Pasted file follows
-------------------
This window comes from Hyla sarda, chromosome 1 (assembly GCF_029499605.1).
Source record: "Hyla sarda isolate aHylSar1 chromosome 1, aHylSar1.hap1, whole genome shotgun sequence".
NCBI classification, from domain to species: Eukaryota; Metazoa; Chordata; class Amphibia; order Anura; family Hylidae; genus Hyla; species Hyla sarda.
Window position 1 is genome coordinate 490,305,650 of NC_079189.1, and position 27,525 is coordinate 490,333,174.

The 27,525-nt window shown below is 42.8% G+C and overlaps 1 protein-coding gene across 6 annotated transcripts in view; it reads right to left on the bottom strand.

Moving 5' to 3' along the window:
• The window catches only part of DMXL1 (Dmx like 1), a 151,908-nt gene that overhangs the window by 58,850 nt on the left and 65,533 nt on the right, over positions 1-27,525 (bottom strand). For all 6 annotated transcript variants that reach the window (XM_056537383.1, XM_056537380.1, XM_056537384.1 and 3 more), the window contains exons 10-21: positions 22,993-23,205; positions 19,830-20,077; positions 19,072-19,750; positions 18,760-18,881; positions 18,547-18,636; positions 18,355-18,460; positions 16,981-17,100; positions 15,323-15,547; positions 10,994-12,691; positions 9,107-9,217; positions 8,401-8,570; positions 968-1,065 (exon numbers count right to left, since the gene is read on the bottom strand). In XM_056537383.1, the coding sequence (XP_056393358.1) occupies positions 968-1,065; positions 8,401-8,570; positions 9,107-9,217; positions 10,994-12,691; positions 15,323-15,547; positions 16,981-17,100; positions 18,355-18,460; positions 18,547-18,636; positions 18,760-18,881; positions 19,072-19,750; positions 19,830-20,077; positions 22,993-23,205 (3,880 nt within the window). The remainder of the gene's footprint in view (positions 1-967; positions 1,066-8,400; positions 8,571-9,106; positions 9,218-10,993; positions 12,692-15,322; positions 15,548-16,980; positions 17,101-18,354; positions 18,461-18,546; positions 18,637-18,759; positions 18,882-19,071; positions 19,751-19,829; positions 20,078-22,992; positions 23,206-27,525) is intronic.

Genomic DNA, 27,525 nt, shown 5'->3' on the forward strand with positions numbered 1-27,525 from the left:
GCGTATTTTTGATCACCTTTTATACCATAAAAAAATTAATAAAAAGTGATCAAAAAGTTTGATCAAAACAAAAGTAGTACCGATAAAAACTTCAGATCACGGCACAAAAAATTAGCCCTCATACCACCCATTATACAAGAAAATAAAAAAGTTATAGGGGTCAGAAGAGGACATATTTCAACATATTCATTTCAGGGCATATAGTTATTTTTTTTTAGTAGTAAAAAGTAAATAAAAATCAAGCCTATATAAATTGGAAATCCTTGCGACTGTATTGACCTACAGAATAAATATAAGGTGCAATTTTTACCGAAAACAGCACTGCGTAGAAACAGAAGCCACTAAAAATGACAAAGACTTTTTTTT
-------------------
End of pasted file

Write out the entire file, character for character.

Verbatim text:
This window comes from Hyla sarda, chromosome 1 (assembly GCF_029499605.1).
Source record: "Hyla sarda isolate aHylSar1 chromosome 1, aHylSar1.hap1, whole genome shotgun sequence".
NCBI classification, from domain to species: Eukaryota; Metazoa; Chordata; class Amphibia; order Anura; family Hylidae; genus Hyla; species Hyla sarda.
Window position 1 is genome coordinate 490,305,650 of NC_079189.1, and position 27,525 is coordinate 490,333,174.

The 27,525-nt window shown below is 42.8% G+C and overlaps 1 protein-coding gene across 6 annotated transcripts in view; it reads right to left on the bottom strand.

Moving 5' to 3' along the window:
• The window catches only part of DMXL1 (Dmx like 1), a 151,908-nt gene that overhangs the window by 58,850 nt on the left and 65,533 nt on the right, over positions 1-27,525 (bottom strand). For all 6 annotated transcript variants that reach the window (XM_056537383.1, XM_056537380.1, XM_056537384.1 and 3 more), the window contains exons 10-21: positions 22,993-23,205; positions 19,830-20,077; positions 19,072-19,750; positions 18,760-18,881; positions 18,547-18,636; positions 18,355-18,460; positions 16,981-17,100; positions 15,323-15,547; positions 10,994-12,691; positions 9,107-9,217; positions 8,401-8,570; positions 968-1,065 (exon numbers count right to left, since the gene is read on the bottom strand). In XM_056537383.1, the coding sequence (XP_056393358.1) occupies positions 968-1,065; positions 8,401-8,570; positions 9,107-9,217; positions 10,994-12,691; positions 15,323-15,547; positions 16,981-17,100; positions 18,355-18,460; positions 18,547-18,636; positions 18,760-18,881; positions 19,072-19,750; positions 19,830-20,077; positions 22,993-23,205 (3,880 nt within the window). The remainder of the gene's footprint in view (positions 1-967; positions 1,066-8,400; positions 8,571-9,106; positions 9,218-10,993; positions 12,692-15,322; positions 15,548-16,980; positions 17,101-18,354; positions 18,461-18,546; positions 18,637-18,759; positions 18,882-19,071; positions 19,751-19,829; positions 20,078-22,992; positions 23,206-27,525) is intronic.

Genomic DNA, 27,525 nt, shown 5'->3' on the forward strand with positions numbered 1-27,525 from the left:
GCGTATTTTTGATCACCTTTTATACCATAAAAAAATTAATAAAAAGTGATCAAAAAGTTTGATCAAAACAAAAGTAGTACCGATAAAAACTTCAGATCACGGCACAAAAAATTAGCCCTCATACCACCCATTATACAAGAAAATAAAAAAGTTATAGGGGTCAGAAGAGGACATATTTCAACATATTCATTTCAGGGCATATAGTTATTTTTTTTTAGTAGTAAAAAGTAAATAAAAATCAAGCCTATATAAATTGGAAATCCTTGCGACTGTATTGACCTACAGAATAAATATAAGGTGCAATTTTTACCGAAAACAGCACTGCGTAGAAACAGAAGCCACTAAAAATGACAAAGACTTTTTTTT